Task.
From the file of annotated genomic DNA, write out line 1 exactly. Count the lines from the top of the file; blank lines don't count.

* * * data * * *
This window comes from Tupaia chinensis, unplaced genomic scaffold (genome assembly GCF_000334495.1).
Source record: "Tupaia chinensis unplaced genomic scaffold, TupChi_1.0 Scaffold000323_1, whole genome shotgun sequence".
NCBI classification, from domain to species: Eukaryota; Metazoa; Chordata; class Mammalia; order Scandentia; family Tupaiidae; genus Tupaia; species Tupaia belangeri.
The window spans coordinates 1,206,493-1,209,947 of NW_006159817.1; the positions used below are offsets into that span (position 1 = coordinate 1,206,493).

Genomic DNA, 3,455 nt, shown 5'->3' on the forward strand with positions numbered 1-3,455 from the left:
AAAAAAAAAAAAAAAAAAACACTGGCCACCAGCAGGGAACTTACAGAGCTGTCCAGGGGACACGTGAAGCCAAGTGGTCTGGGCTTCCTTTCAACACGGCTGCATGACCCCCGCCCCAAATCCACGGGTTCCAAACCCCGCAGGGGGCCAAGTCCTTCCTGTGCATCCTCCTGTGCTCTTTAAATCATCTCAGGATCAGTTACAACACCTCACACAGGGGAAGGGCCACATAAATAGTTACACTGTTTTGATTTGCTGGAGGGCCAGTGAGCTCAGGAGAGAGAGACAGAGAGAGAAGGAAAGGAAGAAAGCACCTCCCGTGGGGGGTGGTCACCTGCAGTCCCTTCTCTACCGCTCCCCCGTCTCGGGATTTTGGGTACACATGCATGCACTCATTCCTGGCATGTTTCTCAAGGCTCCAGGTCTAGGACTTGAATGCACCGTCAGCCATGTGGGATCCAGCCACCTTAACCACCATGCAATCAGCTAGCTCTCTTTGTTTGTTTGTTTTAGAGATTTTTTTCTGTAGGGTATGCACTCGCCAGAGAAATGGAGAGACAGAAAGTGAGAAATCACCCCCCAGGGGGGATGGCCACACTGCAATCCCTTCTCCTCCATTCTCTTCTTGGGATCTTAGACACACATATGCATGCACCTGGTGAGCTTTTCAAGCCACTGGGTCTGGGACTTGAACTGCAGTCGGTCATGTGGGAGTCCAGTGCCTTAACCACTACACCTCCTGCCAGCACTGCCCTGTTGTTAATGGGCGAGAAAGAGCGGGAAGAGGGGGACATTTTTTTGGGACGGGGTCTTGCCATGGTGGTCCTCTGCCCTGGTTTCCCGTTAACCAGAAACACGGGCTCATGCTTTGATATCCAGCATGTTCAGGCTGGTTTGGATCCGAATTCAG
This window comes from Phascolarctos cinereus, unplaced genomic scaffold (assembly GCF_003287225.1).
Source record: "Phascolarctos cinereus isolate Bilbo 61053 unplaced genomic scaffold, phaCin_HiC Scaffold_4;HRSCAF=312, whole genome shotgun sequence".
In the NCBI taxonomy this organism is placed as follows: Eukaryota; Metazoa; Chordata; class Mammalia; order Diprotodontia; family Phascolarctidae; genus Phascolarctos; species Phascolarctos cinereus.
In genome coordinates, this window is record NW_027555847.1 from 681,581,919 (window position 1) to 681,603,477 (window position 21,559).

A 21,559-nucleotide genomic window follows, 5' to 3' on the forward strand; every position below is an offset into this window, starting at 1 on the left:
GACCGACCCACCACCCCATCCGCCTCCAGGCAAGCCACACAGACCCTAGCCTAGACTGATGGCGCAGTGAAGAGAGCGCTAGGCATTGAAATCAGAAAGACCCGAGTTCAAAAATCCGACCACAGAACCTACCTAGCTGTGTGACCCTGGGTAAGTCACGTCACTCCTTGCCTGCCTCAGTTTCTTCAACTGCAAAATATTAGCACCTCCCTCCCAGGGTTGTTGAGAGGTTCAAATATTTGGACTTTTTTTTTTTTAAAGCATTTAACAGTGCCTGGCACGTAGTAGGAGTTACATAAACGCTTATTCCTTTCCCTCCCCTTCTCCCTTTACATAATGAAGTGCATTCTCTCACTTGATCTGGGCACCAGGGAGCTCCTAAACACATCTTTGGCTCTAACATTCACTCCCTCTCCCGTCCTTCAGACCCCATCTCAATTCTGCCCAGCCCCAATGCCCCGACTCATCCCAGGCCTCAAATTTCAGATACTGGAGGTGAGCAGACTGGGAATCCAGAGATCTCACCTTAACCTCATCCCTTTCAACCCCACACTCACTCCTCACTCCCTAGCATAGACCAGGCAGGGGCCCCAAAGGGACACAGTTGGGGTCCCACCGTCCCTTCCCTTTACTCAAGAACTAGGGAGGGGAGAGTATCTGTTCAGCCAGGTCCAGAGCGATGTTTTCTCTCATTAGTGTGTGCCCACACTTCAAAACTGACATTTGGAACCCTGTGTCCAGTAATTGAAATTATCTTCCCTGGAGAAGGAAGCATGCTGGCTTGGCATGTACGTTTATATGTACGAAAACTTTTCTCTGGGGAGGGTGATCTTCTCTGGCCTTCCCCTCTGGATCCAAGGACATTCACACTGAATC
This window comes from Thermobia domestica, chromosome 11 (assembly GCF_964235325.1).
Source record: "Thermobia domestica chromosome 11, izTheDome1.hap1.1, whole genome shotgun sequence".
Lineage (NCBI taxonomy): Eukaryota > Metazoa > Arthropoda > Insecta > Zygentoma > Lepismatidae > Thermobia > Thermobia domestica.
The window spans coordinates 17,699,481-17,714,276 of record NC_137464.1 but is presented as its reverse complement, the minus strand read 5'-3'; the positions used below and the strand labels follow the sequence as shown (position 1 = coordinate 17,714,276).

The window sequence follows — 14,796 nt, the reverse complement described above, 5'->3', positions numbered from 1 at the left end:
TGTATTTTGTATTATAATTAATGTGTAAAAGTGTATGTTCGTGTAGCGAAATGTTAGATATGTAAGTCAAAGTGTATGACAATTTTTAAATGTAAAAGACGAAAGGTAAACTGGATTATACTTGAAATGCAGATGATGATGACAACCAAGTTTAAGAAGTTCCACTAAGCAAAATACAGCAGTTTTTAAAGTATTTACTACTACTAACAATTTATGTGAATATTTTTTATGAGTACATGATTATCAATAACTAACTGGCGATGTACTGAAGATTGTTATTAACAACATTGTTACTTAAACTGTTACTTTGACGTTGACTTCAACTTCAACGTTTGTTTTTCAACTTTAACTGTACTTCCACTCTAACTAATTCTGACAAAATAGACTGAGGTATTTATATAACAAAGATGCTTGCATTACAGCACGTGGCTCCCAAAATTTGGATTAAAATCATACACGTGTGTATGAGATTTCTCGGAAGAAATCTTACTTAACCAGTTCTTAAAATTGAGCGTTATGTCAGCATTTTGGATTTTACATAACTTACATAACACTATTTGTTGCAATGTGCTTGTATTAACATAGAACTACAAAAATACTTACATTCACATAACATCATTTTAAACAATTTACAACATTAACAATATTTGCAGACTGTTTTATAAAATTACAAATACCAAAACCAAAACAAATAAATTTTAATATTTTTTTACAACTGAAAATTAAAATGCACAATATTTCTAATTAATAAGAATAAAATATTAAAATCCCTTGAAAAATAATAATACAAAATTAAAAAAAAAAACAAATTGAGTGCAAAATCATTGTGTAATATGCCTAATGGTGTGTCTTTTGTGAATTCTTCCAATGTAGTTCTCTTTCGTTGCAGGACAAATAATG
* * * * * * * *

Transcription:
This window comes from Tupaia chinensis, unplaced genomic scaffold (genome assembly GCF_000334495.1).